Last December, there was a shooting in San Bernardino where 14 people were killed and 22 injured. One of the shooters was in possession of an iPhone that contains at least one contact of an alleged terrorist.
The FBI tried to unlock it, but failed due to the recent encryption of all iPhones operating on iOS 8. This means that the only way to retrieve data is by using a passcode.
Because of this, the judge ruled that Apple would have to assist the FBI in unlocking the device in any way possible.
Tim Cook, the CEO of Apple, wrote a strongly worded letter about the dangers of helping the FBI. He said that if Apple were to rewrite the operating system, everyone would have access to it; hackers with sophisticated technology could break into any phone in 18 minutes at most.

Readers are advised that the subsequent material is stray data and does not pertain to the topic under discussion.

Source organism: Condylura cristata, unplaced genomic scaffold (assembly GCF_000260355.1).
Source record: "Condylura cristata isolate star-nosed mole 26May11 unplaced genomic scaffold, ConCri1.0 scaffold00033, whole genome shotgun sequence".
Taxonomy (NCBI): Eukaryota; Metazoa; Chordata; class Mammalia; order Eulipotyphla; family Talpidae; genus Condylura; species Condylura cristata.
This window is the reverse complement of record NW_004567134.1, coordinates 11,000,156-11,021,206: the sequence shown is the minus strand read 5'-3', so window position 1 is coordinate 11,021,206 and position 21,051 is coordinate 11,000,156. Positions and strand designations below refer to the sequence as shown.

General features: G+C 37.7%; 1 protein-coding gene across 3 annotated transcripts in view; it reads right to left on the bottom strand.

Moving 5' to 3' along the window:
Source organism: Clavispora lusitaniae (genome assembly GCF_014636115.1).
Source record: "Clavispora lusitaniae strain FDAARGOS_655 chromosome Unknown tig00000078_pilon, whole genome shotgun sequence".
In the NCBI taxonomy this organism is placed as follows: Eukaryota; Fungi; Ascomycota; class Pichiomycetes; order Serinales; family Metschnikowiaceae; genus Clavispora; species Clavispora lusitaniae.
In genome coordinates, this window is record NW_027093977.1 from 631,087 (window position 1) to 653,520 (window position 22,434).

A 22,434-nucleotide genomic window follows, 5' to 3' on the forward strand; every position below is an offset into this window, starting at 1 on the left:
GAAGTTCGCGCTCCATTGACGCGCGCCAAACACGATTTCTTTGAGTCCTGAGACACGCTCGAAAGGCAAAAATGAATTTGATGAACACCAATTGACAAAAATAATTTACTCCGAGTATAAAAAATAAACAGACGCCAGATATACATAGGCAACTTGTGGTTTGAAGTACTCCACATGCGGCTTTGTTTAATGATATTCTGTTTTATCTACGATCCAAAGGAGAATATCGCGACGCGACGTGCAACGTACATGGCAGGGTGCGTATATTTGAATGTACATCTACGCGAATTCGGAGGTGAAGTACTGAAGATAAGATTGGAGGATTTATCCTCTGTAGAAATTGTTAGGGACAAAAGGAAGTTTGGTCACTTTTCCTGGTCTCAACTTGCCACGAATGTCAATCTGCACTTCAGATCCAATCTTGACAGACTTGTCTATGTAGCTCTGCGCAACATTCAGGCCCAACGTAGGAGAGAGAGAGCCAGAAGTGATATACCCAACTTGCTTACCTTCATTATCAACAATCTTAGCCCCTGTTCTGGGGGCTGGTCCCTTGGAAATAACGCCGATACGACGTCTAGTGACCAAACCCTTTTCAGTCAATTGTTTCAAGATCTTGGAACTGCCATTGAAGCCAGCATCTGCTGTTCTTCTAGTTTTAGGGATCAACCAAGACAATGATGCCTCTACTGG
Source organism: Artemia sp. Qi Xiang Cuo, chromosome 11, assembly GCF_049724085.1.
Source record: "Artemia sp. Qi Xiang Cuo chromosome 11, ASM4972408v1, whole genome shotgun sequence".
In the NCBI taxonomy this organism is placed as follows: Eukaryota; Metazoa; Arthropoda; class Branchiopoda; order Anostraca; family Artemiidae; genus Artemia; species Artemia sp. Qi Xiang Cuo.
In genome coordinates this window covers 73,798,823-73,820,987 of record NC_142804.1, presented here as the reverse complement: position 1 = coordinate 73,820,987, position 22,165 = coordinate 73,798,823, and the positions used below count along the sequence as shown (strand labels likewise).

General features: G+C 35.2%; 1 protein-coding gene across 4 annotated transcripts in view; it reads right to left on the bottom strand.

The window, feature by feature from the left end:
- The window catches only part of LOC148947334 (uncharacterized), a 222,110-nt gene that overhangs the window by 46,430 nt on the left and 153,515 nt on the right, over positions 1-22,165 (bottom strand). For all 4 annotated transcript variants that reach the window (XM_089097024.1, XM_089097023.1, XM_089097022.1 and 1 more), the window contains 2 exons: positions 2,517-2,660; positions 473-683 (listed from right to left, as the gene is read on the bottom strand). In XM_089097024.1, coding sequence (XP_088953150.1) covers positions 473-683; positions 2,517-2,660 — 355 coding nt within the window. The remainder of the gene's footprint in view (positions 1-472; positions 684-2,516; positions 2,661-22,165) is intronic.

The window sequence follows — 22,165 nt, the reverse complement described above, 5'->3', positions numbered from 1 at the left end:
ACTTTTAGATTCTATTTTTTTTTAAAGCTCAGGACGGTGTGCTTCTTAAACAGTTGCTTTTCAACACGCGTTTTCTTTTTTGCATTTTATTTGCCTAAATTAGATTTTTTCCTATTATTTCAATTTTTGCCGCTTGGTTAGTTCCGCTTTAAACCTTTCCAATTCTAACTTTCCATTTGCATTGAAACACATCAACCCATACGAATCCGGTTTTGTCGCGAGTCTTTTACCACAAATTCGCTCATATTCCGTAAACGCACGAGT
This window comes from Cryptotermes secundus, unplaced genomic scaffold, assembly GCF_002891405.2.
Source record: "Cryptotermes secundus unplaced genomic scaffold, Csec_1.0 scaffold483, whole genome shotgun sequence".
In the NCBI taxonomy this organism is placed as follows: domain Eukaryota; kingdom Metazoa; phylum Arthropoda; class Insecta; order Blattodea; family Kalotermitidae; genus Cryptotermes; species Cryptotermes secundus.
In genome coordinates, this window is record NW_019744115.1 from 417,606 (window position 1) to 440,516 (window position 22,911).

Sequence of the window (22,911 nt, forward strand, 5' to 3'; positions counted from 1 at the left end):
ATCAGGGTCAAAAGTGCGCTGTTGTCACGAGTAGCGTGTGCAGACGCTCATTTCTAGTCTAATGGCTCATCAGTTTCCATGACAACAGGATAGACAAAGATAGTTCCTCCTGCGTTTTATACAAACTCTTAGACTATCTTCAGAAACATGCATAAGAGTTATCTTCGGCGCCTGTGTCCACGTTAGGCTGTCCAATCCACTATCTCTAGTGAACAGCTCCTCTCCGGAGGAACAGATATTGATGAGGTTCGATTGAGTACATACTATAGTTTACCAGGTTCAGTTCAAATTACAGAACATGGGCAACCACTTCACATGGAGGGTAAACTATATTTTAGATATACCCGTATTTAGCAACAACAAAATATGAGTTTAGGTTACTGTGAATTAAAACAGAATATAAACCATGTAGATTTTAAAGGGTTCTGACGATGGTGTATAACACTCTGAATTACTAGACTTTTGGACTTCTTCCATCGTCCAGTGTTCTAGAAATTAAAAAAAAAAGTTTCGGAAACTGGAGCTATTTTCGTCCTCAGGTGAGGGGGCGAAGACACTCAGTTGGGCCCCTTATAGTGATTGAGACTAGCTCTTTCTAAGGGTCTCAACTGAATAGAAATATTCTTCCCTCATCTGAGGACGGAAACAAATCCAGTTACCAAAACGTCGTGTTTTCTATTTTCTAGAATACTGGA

Even though Apple is strongly against this ruling, the company doesn’t sympathize with terrorists or believe the intentions of the FBI are malicious. It wants to protect its customers at all costs which means making tough decisions.
This is definitely an ethical issue which relates to the topic we discussed in class. Helping the government would be a decision in support of the people who were affected by the shooting, but it would open threats against the company and undermine its core values. Taking a stand against the FBI would protect Apple users, but would impede on the investigation of the shooting.